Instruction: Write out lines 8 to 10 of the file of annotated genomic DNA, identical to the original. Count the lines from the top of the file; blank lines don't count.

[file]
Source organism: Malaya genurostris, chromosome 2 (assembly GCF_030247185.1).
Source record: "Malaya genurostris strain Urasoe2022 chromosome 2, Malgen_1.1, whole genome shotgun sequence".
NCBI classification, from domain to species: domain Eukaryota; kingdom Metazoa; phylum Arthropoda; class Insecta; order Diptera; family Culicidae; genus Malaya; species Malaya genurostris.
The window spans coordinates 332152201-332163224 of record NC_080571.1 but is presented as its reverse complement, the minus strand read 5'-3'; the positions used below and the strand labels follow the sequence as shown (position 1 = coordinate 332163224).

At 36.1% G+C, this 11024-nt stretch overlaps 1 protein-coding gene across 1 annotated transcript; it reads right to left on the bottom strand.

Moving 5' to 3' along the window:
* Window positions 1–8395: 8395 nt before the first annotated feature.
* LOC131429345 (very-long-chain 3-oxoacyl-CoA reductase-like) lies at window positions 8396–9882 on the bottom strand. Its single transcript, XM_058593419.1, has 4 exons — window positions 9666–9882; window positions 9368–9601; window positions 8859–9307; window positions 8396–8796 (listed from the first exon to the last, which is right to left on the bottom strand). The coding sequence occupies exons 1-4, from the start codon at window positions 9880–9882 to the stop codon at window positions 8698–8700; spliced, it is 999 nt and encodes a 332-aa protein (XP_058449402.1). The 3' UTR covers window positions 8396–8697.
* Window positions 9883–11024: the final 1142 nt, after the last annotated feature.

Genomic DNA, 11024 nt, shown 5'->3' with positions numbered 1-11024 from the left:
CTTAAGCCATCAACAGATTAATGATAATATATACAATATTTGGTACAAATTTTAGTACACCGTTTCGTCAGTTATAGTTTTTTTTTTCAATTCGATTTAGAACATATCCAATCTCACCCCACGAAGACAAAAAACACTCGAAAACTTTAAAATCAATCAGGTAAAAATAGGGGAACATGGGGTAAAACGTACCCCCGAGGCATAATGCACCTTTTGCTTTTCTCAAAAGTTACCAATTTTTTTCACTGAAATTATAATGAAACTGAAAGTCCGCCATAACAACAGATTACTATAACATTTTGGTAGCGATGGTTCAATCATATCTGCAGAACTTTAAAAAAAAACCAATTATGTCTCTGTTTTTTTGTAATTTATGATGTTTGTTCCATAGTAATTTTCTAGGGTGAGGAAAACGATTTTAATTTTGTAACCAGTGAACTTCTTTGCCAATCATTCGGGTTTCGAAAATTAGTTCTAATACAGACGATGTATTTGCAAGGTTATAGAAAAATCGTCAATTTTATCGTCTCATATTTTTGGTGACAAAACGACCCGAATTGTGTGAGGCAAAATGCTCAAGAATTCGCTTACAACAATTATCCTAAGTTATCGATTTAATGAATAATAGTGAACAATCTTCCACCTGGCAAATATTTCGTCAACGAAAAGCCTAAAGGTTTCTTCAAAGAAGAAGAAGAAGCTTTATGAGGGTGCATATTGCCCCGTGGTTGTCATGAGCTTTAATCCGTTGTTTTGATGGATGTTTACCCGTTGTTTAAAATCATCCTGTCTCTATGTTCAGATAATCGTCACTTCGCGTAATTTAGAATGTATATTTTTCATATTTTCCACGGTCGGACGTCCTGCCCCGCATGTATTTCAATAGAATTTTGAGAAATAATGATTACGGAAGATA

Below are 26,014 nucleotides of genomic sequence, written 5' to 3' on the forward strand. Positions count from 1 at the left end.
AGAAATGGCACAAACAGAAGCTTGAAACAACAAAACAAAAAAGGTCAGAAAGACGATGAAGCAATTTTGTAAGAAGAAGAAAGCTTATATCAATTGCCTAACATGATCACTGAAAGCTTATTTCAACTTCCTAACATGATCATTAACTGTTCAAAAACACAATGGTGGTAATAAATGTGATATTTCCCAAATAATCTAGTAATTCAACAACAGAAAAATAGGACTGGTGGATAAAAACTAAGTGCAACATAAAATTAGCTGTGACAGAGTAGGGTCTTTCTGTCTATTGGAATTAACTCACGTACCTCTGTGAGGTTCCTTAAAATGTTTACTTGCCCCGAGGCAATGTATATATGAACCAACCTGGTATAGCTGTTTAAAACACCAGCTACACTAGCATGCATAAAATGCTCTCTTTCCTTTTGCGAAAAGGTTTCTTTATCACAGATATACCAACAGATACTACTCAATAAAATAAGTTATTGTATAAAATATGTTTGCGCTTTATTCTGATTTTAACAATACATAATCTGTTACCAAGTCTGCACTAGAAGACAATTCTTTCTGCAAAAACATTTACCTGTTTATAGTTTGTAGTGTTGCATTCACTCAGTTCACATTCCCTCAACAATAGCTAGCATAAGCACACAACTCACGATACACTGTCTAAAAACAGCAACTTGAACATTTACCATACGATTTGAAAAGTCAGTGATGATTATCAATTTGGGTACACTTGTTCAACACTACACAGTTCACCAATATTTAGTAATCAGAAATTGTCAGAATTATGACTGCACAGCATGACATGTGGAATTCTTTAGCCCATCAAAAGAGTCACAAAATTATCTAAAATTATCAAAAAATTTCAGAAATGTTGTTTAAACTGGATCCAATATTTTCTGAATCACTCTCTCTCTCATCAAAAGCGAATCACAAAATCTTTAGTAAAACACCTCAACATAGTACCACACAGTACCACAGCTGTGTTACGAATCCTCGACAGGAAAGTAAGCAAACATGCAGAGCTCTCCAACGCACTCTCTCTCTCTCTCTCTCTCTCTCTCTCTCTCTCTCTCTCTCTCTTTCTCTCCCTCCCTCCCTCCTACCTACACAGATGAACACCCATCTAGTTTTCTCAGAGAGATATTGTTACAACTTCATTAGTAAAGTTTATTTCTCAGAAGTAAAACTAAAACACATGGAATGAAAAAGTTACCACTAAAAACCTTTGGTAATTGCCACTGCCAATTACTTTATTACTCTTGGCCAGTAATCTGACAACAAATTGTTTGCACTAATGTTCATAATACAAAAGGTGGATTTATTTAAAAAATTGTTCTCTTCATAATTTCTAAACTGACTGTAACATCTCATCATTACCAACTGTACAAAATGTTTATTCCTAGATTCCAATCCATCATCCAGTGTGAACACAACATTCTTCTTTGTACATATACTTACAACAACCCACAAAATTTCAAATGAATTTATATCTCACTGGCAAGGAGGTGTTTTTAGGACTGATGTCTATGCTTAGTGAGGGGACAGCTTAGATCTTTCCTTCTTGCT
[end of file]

* LOC131429345 (very-long-chain 3-oxoacyl-CoA reductase-like) lies at window positions 8396–9882 on the bottom strand. Its single transcript, XM_058593419.1, has 4 exons — window positions 9666–9882; window positions 9368–9601; window positions 8859–9307; window positions 8396–8796 (listed from the first exon to the last, which is right to left on the bottom strand). The coding sequence occupies exons 1-4, from the start codon at window positions 9880–9882 to the stop codon at window positions 8698–8700; spliced, it is 999 nt and encodes a 332-aa protein (XP_058449402.1). The 3' UTR covers window positions 8396–8697.
* Window positions 9883–11024: the final 1142 nt, after the last annotated feature.

Genomic DNA, 11024 nt, shown 5'->3' with positions numbered 1-11024 from the left: